Netflix's (NASDAQ:NFLX) streaming service has come a long way in the 10 years since its launch. Back then, executives predicted that video discs would continue to dominate the entertainment market, but that their new streaming offering would eventually take over. "At some point in the future, internet delivery of content to the home will surpass DVD," management said in their 2008 annual report.
With 109 million streaming members at last count, it's fair to say that the inflection point came sooner than Netflix had expected. Here are a few ways that home streaming shift has impacted the business lately.
Netflix investors had many reasons to expect the company to slow its expansion pace in 2017. CEO Reed Hastings and his team rank high on that list, given that they projected slowing subscriber growth over the first half of the year.
That's not at all what happened, though. Netflix is now running about 3 million members ahead of its forecasts so far for the year. Just hitting its fourth-quarter projection, meanwhile, will mean that the streaming video giant gained about 22 million members in 2017 to mark its fourth consecutive year of accelerating gains.
A more international business
Netflix's international segment is delivering a greater portion of those subscriber gains. In fact, that business chipped in less than half of its new paying members in 2013, while this year that figure is about 79%.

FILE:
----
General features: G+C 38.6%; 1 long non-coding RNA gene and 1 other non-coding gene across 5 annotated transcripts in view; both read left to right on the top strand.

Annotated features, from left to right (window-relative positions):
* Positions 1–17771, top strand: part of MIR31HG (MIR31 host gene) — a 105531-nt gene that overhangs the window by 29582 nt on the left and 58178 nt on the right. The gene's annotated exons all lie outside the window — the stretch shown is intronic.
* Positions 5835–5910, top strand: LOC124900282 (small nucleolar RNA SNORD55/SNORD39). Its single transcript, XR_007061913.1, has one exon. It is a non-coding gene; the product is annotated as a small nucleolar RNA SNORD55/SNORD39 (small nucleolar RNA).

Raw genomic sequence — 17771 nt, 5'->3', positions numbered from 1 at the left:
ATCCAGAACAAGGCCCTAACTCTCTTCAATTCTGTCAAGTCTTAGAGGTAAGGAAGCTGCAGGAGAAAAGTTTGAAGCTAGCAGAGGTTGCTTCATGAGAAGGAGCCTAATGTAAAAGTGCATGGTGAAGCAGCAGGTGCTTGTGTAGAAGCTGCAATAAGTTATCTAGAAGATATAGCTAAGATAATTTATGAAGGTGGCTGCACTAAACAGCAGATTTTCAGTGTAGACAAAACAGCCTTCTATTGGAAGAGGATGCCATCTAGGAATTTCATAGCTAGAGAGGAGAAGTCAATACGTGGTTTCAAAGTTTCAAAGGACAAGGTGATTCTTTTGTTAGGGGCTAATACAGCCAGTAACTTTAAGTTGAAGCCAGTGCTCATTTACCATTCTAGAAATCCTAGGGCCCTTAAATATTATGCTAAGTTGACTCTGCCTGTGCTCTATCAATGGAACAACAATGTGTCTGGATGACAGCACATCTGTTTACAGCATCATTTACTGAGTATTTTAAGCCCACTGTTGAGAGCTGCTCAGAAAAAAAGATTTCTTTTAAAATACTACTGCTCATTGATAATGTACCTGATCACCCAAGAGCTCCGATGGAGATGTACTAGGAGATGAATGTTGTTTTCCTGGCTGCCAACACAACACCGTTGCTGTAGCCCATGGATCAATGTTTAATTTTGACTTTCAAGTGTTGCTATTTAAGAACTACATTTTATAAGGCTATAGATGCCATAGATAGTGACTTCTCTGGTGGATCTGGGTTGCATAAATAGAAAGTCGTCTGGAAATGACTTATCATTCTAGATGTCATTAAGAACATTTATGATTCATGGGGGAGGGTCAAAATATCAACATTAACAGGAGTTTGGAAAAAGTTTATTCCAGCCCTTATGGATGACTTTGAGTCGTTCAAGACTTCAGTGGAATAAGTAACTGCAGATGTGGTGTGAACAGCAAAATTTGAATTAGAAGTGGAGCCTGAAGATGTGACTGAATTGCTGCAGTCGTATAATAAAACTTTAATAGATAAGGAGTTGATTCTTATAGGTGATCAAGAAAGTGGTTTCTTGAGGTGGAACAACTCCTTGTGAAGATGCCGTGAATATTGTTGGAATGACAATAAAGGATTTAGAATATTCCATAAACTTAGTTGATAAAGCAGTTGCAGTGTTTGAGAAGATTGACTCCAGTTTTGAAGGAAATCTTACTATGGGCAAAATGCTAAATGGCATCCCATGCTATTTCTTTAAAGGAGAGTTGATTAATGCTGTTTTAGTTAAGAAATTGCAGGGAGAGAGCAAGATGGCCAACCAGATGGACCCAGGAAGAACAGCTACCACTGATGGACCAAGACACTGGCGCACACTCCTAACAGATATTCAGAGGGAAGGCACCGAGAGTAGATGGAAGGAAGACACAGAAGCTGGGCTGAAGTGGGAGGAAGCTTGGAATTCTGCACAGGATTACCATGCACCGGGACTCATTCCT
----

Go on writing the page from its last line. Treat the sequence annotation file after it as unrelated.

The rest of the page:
As a group, these outside markets should produce about $200 million of segment profit for the year. That figure will likely grow meaningfully for many years just as Netflix's contribution margin in the U.S. jumped from 23% at the start of 2014 to about 40% today.
Rising profit margin
Netflix is spending about $8 billion to run its streaming service for the year, and content costs are only expected to rise from here. Yet the combination of fast sales growth and rising monthly prices is powering a solid improvement in profitability even though the company is spending more heavily on its TV shows and movies.
Operating margin is on track to rise to 7% of sales this year from 4% in 2016. That number will keep marching higher from there, if you believe the management team, as Netflix balances its growth priority against a desire for bigger profits.
Plunging cash flow
There's a big downside to the content strategy that's powering Netflix's awesome membership growth. Original content requires an upfront cash commitment that the company can only recoup much later once the content begins streaming to its members.
Netflix's focus on that kind of content means it should burn through over $2 billion this year, on top of a $1.7 billion outflow in 2016. These cash needs are far greater than operating earnings, and so Netflix must close the gap with debt, which is likely to continue growing for many years.
Netflix has over $17 billion of content spending commitments on its books today, with around $8 billion of that spending set for 2018. Rather than looking at this figure as a big liability, Hastings and his team see that portfolio as a critical asset that they'll be able to use over the years to boost subscriber engagement and attract new users.
Citing that $17 billion commitment and the $2.5 billion of owned content it has built up, the CEO recently told investors, "We remain quite comfortable with our ability to please our members around the world."
Happy, engaged subscribers will be key to whatever growth Netflix's streaming service manages in its second decade of existence.